o For example, if you’re searching for a job where you can put your Master’s degree to good use while working on software languages, your search may be: “Master’s degree” + “software languages.”
o However, if you prefer not to use the JAVA language, your search may look like: “Master’s degree” + “software languages” – JAVA.
* To make your search even easier, Boolean searches also enable you to search root words. Meaning you won’t have to conduct separate searches for “programmer” “programmers” and “programming.” Instead, type in the root of the word, with an asterisk, to search all forms of the root word. For example, you might search “software language” + program*.

3. Try an advanced search

If you’re not sure exactly what you’re looking for, or you’re interested in a job function, but not a specific industry (i.e. an administrative position in any sector), start with a broad search — you can always narrow it down as you figure out what you want and don’t want.

On CareerBuilder, for example, you can type in a general keyword, like “administrative” and then narrow it down through a variety of search categories. If you realize you’d prefer to work as an administrative assistant in a medical office or at a school, for example, you can specify this in the advanced search.

Similarly, if you are only interested in jobs that pay over $50,000, you can enter in your salary requirements as well.

The more fields you enter values for, the fewer, but more targeted, your search results will be.

Kaitlin Madden is a writer and blogger for and its job blog, The Work Buzz. She researches and writes about job search strategy, career management, hiring trends and workplace issues. Follow @CBForJobSeekers on Twitter.

Original CB Article

Wednesday, October 20, 2010

20 Ways to Stay Motivated During Your Job Search

By Karen Burns

The longer you look for a job, the tougher it becomes. Who could blame you for feeling despondent, discouraged, depressed—even bitter? Some days you may not even feel like getting out of bed.
Unfortunately, not only is depression, well, depressing, it also makes it harder to get out there and look. And the less you get out and look, the less likely a job offer will come your way. Even worse, prospective employers tend to be turned off by negativity. It’s the most dastardly kind of Catch-22.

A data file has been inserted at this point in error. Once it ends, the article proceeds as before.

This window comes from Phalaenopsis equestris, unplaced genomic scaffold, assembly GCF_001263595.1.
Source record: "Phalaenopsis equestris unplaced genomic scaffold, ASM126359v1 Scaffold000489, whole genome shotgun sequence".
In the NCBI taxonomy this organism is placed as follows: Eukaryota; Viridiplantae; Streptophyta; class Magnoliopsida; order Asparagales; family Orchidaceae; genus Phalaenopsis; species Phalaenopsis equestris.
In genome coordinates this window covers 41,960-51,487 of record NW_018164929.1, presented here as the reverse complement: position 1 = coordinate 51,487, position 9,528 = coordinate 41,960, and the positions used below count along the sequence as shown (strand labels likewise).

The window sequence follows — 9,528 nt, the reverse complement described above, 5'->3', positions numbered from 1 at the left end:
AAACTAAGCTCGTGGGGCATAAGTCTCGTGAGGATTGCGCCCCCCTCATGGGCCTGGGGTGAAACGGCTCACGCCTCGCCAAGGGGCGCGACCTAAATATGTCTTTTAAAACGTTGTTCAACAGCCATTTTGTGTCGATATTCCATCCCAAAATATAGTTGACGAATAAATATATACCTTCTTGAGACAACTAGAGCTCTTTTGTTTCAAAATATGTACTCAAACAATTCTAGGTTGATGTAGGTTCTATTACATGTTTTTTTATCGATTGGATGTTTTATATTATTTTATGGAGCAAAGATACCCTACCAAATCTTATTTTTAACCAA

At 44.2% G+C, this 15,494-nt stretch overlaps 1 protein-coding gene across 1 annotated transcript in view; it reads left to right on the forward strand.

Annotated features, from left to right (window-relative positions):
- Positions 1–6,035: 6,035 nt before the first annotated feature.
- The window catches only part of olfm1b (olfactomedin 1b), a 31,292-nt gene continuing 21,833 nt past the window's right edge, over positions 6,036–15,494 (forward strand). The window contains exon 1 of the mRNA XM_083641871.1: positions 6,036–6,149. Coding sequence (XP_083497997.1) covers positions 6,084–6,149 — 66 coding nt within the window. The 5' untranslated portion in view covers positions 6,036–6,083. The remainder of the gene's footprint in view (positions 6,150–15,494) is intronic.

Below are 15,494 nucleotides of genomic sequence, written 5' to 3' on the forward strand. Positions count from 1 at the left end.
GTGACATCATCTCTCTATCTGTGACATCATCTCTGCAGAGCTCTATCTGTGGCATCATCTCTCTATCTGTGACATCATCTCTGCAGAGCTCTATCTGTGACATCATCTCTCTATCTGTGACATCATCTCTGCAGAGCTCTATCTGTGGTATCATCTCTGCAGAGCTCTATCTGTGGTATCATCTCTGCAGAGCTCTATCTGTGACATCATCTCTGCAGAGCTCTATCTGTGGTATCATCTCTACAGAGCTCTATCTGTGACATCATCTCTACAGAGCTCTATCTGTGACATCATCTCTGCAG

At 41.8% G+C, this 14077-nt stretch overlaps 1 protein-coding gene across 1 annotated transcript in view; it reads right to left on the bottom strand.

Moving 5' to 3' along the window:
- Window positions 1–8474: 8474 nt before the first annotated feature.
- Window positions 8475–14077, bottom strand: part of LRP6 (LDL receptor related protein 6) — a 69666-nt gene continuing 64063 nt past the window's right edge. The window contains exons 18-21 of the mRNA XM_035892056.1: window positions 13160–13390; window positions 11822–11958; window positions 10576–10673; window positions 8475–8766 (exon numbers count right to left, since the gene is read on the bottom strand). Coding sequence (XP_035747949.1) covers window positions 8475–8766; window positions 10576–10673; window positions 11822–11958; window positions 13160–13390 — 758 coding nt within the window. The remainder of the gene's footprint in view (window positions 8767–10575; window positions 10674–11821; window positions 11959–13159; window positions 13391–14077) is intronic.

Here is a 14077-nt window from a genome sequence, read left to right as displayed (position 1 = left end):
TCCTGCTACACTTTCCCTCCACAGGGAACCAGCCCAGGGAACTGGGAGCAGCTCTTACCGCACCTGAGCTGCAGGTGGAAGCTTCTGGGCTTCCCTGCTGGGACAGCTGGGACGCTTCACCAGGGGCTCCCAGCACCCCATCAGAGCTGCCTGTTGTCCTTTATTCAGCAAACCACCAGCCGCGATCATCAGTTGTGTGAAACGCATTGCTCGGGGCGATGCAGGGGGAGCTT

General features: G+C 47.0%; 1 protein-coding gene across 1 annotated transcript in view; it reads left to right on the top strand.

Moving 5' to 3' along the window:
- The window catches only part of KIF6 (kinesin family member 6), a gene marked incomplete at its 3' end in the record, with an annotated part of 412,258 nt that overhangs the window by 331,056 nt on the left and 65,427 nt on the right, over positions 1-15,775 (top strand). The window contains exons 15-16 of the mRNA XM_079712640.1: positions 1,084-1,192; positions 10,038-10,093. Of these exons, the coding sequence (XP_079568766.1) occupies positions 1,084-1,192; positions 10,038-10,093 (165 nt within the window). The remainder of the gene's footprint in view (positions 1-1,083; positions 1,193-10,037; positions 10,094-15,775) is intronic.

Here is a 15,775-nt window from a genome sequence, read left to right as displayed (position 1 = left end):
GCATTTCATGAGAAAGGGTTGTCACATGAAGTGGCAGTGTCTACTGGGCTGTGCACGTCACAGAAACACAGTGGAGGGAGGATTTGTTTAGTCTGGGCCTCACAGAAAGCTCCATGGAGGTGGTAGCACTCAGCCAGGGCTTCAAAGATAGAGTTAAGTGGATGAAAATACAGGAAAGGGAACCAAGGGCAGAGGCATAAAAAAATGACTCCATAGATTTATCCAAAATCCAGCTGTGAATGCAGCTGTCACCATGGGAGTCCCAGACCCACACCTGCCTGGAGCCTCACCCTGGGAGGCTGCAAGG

What all this means is that a major part of anyone’s job hunt is staying motivated. We all have our ways of keeping on keeping on, but here are some time-tested suggestions to prevent your search from getting you down:
1. Join a job-search group. It’s a reason to get out of the house and a venue to vent. You may even get some great feedback on your presentation, resume, cover letter, etc.
2. Socialize with employed friends. It’s a reminder that jobs do exist. Besides, these are the folks most likely to know about available positions and upcoming openings.
3. Limit your exposure to the news. Yes, you do need to know what’s going on in the world, but you don’t need to wallow in the latest dismal job-market reports.
4. Invigorate yourself through hobbies or sports. These can be activities you already love or, better yet, something new and exciting.
[See 21 Secrets to Getting the Job.]
5. Avoid “glass-is-half-empty” folks. Everyone knows people like this. Minimize your exposure to them as much as you can.
6. Hang out with people who make you feel good about yourself. Find and stick with friends and family who respect you, who like you for who you are, and who are positive and upbeat.
7. Expand your network every single day. The growth of your professional network is a better way to measure progress than how many interviews you have each week.
8. Expose yourself to media that inspire you. Choose books, blogs, magazines, movies, and TV that uplift you and make you feel the world is a wonderful place.
9. Read biographies of successful people. It can help enormously to realize that every successful person encountered failures and setbacks along the way. Every single one.
10. Try new (to you) job-search techniques. Go for an informational interview or switch your resume from chronological to functional. A different approach may breathe new life into your hunt.

Tips 11 - 20

Tuesday, October 19, 2010

Résumé writing 101: Keywords can make you stand out

Employers need quick ways to sort through the thousands of résumés they receive. One favorite method is the keyword search. If you use the keywords companies are looking for, your résumé has a better chance of standing out, job-search advisers say. Here are five résumé-writing tips to take advantage of keywords:
- Sara Afzal, Contributor